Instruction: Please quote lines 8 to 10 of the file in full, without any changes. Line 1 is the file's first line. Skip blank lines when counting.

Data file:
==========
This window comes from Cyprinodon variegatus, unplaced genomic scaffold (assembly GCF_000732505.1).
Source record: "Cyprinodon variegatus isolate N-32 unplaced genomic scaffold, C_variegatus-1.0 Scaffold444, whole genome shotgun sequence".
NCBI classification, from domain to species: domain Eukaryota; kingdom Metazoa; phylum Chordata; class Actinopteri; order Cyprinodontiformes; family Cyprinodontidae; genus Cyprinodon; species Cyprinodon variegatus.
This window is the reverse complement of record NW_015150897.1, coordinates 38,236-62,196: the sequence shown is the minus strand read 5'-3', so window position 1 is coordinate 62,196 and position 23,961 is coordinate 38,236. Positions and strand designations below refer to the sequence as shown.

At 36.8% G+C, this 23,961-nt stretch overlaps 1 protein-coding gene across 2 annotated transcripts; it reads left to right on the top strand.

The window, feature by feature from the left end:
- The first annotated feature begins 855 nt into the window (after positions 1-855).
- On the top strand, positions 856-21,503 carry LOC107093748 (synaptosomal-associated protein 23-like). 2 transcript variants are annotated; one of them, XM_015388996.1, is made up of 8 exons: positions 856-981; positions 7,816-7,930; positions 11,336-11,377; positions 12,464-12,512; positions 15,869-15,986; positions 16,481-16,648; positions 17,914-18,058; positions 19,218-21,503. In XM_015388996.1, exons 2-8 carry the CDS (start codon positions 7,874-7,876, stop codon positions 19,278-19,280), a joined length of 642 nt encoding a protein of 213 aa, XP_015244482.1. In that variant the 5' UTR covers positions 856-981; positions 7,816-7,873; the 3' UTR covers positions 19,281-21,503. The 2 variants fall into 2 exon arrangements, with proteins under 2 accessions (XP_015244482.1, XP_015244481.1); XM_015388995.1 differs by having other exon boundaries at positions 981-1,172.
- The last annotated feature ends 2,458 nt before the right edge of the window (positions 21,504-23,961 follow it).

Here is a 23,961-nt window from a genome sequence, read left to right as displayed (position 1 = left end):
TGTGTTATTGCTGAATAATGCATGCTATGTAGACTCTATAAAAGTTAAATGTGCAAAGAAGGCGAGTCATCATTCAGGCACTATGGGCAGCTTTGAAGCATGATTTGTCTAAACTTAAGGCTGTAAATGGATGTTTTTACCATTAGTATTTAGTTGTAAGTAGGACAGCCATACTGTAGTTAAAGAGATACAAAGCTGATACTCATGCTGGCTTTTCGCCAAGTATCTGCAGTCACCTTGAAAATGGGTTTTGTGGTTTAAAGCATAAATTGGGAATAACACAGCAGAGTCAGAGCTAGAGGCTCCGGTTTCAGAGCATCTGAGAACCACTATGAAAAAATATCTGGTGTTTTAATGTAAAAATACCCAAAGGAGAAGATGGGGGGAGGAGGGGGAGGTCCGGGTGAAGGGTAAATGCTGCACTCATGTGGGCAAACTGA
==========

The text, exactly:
- On the top strand, positions 856-21,503 carry LOC107093748 (synaptosomal-associated protein 23-like). 2 transcript variants are annotated; one of them, XM_015388996.1, is made up of 8 exons: positions 856-981; positions 7,816-7,930; positions 11,336-11,377; positions 12,464-12,512; positions 15,869-15,986; positions 16,481-16,648; positions 17,914-18,058; positions 19,218-21,503. In XM_015388996.1, exons 2-8 carry the CDS (start codon positions 7,874-7,876, stop codon positions 19,278-19,280), a joined length of 642 nt encoding a protein of 213 aa, XP_015244482.1. In that variant the 5' UTR covers positions 856-981; positions 7,816-7,873; the 3' UTR covers positions 19,281-21,503. The 2 variants fall into 2 exon arrangements, with proteins under 2 accessions (XP_015244482.1, XP_015244481.1); XM_015388995.1 differs by having other exon boundaries at positions 981-1,172.
- The last annotated feature ends 2,458 nt before the right edge of the window (positions 21,504-23,961 follow it).

Here is a 23,961-nt window from a genome sequence, read left to right as displayed (position 1 = left end):